"The 'R' equals more race-winning power."
"Almost too much power!"
Kawasaki didn’t hesitate to demonstrate the straight-line supremacy of the new 2012 Ninja ZX-14R, revised for the first time since the ZX-14’s ’06 introduction. First stop was Sin City’s other “Strip”—the timed quarter-mile at Las Vegas Motor Speedway—where moto-journalists watched drag-racing legend Rickey Gadson flex the alpha-Ninja’s muscles. Gadson’s first run was dispatched in just 9.64 seconds at 149.83 mph—remarkable numbers for a bone-stock bike, on a 50-degree morning, at an altitude of 2100 feet.
Raw, tendon-stretching torque defines open-class sportbikes. With a new 4mm “stroker” crank boosting displacement from 1352cc to 1441cc, the ZX-14R makes way more torque than its competitors. Political correctness keeps Kawasaki from making specific claims, but a dyno chart leaked on Gadson’s Facebook page revealed a remarkable 195.06 bhp and a chain-stretching 114.41 lb.-ft. of torque. Not even Yamaha’s 1679cc, 109 lb.-ft. Star V-Max can match that.
In addition to the displacement bump, this mountain motor also gets a race-ready cylinder head with surface-milled—not cast—combustion chambers and polished ports, plus higher-lift, longer-duration cams and lighter, higher-compression pistons. Thicker crankshaft main journals and stronger connecting rods beef-up the bottom end, while heat/surface-treated transmission gears and a slipper clutch reinforce the drivetrain. The 44mm throttle bodies are fitted with finer, 75-micron-droplet injectors and “de-neutered” with more aggressive programming that opens the secondary throttle plates faster. A higher-flow air filter, larger-diameter head pipes and larger-volume tapered mufflers all improve engine response.
Kawasaki’s three-mode KTRC traction-control system, switchable on the fly via thumb control, makes such cray-cray power almost manageable. Modes 1 and 2 both optimize acceleration, with Mode 2 adding wheelie control, while Mode 3 is reserved for extreme low-traction conditions. KTRC can also be deactivated, but this is only recommended for those with Gadson-grade wrist control. There’s also a two-mode power selector that swaps between Full and (ironically named) Low power, the latter reducing output by 25 percent beyond 6500 rpm.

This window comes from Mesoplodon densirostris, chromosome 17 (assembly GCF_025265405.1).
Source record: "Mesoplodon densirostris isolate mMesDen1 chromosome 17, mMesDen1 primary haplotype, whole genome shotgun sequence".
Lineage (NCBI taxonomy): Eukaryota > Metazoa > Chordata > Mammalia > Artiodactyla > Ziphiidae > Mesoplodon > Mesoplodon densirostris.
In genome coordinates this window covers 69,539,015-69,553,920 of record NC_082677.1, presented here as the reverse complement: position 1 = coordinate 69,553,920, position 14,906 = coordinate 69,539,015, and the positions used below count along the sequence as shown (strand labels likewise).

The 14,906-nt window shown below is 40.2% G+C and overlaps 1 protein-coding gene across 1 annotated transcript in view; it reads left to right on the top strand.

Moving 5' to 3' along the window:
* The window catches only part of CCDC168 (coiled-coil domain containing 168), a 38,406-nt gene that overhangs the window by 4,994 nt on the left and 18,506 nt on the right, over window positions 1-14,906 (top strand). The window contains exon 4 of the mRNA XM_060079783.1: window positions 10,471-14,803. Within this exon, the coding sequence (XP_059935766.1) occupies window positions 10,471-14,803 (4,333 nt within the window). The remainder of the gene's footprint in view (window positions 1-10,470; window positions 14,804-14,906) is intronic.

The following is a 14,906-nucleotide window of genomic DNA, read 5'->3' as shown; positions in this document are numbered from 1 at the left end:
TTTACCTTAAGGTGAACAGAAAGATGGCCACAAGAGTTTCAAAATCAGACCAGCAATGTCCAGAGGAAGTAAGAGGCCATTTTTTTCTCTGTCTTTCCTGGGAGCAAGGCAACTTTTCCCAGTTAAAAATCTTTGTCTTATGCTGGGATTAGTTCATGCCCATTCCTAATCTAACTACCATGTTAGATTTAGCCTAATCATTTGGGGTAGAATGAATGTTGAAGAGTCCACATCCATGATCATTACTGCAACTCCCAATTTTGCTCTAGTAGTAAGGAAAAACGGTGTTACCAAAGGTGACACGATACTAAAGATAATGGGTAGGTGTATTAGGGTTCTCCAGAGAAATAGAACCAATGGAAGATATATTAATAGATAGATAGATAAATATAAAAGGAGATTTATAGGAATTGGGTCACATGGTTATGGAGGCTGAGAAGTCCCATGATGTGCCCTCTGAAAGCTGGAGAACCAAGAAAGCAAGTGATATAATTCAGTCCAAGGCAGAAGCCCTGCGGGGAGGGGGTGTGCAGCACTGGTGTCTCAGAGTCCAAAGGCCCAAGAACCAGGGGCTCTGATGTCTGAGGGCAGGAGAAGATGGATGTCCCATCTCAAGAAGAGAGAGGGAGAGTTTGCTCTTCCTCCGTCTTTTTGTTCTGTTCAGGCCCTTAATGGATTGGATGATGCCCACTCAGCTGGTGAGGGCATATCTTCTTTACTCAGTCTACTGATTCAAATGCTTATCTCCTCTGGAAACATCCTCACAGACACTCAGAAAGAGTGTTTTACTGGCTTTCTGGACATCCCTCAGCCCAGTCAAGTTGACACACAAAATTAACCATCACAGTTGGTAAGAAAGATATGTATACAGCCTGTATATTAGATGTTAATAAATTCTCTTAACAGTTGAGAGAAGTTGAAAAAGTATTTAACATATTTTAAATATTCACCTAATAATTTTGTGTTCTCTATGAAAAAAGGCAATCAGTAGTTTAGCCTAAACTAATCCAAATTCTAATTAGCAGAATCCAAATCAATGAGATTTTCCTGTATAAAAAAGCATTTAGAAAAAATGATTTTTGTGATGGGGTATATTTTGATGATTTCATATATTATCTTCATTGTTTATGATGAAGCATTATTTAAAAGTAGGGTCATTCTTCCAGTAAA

Second-gear roll-ons in Mode 1 highlighted the tire-shredding torque. There are no adequate adjectives to describe how fast and effortlessly the ZX-14R accelerates from 20 mph to triple digits. You’d swear the rumored supercharger is actually hidden beneath the subtly updated bodywork. Wide-freakin’-open throttle in first gear with TC set at Mode 2—a true leap of faith—proves the electronics operate as advertised, straining to keep the front wheel down and the rear tire inline and engaged. It’s not shocking to feel so much intervention in first gear, but when the electronics protest just as strongly at the top of third, you begin to appreciate how much power this new Ninja packs.
Only after developing a healthy respect for this beast were we turned loose for full-power passes. The ZX-14R is so torquey and eager to rev that you have to launch below 3500 rpm and release the clutch completely before twisting the throttle, or else revs rise too quickly and an inevitable wheelie destroys your drive. This is hardly as easy as it sounds, even with electronic assistance. None of the journos matched Gadson’s times, proving that power and programming won’t automatically make you fast.
Straight-line acceleration isn’t the big Ninja’s only attribute. An afternoon street ride through Valley of Fire State Park revealed a first-class mile-eater that rivals Kawasaki’s own Concours14 in terms of comfort and refinement. Ergonomics are unchanged and significantly more upright than the rest of the Ninja line. A reshaped saddle is now wider at the rear for improved hip support and narrower at the front for a shorter reach to the ground. Dual counterblancers eradicate vibration at all engine speeds and extensive cooling-system upgrades—including new under-piston oil jets, external oil lines and a second cooling fan to reduce engine temps, along with reconfigured side fins that route hot air away from the rider—greatly improve heat management.
The over-engine monocoque frame has been retuned with a stiffer steering head and swingarm pivot plates, and the gusseted swingarm is 10mm longer. Stiffer springs and firmer damping keep the bike higher in the suspension stroke, while new 10-spoke wheels shed 3 lbs. of unsprung mass. Carving up the Valley of Fire Highway at peg-scraping lean angles, you could be convinced Kawasaki overstated the 584-lb. curb weight by at least 100 lbs.
The ZX-14R feels so relaxed on the open road that you might forget it’s also the fiercest-accelerating streetbike ever made. To refresh our memory, Kawasaki brought us back to the dragstrip, where a ZX-14R had been lowered and fitted with a two-tooth-smaller rear sprocket. Taller gearing actually makes the ZX-14R easier to ride quick, Gadson says. He then demonstrated, blasting off a 9.31-second pass at 151 mph.
Suzuki’s Hayabusa is dead. Long live Kawasaki’s ZX-14R—the new undisputed quarter-mile king!